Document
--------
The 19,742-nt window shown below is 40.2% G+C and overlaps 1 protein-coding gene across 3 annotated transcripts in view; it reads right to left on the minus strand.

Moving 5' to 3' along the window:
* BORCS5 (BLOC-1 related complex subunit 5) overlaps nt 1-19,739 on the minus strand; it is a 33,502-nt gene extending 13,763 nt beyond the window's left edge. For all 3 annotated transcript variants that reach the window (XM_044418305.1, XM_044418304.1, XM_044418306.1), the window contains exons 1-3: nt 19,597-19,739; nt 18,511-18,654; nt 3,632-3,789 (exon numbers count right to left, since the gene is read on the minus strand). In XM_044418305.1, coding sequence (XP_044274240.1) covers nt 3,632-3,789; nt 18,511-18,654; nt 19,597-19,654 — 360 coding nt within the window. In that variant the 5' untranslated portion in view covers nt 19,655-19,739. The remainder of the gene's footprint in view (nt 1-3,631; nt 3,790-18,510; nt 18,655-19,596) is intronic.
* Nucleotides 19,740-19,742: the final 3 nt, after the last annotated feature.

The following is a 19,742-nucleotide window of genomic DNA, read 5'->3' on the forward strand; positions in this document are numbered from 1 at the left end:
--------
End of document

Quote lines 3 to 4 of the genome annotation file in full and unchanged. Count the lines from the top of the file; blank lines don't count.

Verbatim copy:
* BORCS5 (BLOC-1 related complex subunit 5) overlaps nt 1-19,739 on the minus strand; it is a 33,502-nt gene extending 13,763 nt beyond the window's left edge. For all 3 annotated transcript variants that reach the window (XM_044418305.1, XM_044418304.1, XM_044418306.1), the window contains exons 1-3: nt 19,597-19,739; nt 18,511-18,654; nt 3,632-3,789 (exon numbers count right to left, since the gene is read on the minus strand). In XM_044418305.1, coding sequence (XP_044274240.1) covers nt 3,632-3,789; nt 18,511-18,654; nt 19,597-19,654 — 360 coding nt within the window. In that variant the 5' untranslated portion in view covers nt 19,655-19,739. The remainder of the gene's footprint in view (nt 1-3,631; nt 3,790-18,510; nt 18,655-19,596) is intronic.
* Nucleotides 19,740-19,742: the final 3 nt, after the last annotated feature.